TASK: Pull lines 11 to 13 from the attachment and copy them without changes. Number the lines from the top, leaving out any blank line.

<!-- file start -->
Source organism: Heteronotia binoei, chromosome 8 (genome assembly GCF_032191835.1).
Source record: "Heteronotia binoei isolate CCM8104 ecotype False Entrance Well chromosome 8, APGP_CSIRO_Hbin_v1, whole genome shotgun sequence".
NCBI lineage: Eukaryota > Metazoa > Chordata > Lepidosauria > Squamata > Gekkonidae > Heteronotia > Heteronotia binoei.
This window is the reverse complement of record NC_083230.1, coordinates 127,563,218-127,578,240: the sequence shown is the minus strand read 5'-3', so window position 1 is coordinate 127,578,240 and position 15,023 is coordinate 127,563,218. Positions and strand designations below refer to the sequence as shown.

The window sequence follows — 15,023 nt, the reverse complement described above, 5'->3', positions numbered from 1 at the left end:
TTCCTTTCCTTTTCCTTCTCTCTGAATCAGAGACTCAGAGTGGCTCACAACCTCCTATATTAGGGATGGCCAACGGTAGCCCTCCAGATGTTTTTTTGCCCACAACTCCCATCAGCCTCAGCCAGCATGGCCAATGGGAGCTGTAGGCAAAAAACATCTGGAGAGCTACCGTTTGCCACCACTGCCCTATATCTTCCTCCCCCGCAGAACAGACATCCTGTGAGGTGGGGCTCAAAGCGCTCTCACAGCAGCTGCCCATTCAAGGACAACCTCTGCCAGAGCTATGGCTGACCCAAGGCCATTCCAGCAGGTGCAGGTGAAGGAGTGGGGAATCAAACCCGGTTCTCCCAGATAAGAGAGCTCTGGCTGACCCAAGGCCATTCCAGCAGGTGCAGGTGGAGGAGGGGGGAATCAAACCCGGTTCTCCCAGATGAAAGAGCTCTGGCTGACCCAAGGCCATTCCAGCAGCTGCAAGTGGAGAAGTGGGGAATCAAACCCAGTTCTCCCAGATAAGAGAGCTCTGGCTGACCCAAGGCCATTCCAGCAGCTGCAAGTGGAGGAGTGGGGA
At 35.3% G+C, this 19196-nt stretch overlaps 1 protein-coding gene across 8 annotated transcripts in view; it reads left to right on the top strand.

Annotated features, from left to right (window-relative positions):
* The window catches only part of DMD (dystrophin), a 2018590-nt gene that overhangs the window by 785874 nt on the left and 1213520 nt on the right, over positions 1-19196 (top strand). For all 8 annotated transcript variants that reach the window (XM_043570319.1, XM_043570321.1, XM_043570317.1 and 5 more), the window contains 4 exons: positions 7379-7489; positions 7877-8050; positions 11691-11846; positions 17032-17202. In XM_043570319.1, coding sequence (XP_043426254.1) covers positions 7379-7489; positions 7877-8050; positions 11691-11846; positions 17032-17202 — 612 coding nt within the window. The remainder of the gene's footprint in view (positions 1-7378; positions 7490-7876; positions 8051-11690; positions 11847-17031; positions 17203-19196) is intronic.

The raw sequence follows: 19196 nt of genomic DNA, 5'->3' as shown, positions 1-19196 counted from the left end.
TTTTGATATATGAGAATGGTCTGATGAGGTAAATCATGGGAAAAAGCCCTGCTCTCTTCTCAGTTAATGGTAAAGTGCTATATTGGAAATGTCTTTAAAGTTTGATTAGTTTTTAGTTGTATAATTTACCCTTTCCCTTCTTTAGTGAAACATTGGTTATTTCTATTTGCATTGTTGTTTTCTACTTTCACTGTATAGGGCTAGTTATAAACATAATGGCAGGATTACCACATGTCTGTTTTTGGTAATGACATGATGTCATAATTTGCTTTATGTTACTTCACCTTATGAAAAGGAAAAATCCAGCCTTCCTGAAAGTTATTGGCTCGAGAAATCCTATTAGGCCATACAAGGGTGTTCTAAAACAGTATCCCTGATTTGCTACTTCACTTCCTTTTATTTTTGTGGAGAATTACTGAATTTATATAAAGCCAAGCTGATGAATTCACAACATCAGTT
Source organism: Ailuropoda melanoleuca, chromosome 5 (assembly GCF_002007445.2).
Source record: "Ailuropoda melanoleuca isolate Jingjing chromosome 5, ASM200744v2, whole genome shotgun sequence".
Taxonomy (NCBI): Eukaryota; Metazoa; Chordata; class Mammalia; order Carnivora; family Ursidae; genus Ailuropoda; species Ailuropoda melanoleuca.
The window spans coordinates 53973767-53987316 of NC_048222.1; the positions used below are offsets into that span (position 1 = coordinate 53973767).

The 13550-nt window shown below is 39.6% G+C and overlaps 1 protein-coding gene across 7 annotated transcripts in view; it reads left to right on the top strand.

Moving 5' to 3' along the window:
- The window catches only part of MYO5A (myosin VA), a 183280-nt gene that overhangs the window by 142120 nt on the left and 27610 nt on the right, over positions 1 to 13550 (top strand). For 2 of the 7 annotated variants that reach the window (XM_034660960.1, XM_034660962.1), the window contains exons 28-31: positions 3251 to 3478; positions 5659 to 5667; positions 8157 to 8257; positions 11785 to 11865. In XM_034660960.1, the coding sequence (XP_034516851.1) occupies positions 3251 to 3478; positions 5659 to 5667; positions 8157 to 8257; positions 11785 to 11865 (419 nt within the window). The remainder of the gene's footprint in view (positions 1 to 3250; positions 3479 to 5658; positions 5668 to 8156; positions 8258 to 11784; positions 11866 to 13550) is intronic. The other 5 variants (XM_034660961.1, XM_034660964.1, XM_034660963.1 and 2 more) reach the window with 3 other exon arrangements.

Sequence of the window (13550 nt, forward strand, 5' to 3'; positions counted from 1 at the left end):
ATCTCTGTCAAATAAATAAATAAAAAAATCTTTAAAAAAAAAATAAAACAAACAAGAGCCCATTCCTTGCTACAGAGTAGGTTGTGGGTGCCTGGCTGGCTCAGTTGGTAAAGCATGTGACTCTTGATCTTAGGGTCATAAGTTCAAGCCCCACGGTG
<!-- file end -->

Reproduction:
TTTTGATATATGAGAATGGTCTGATGAGGTAAATCATGGGAAAAAGCCCTGCTCTCTTCTCAGTTAATGGTAAAGTGCTATATTGGAAATGTCTTTAAAGTTTGATTAGTTTTTAGTTGTATAATTTACCCTTTCCCTTCTTTAGTGAAACATTGGTTATTTCTATTTGCATTGTTGTTTTCTACTTTCACTGTATAGGGCTAGTTATAAACATAATGGCAGGATTACCACATGTCTGTTTTTGGTAATGACATGATGTCATAATTTGCTTTATGTTACTTCACCTTATGAAAAGGAAAAATCCAGCCTTCCTGAAAGTTATTGGCTCGAGAAATCCTATTAGGCCATACAAGGGTGTTCTAAAACAGTATCCCTGATTTGCTACTTCACTTCCTTTTATTTTTGTGGAGAATTACTGAATTTATATAAAGCCAAGCTGATGAATTCACAACATCAGTT
Source organism: Ailuropoda melanoleuca, chromosome 5 (assembly GCF_002007445.2).
Source record: "Ailuropoda melanoleuca isolate Jingjing chromosome 5, ASM200744v2, whole genome shotgun sequence".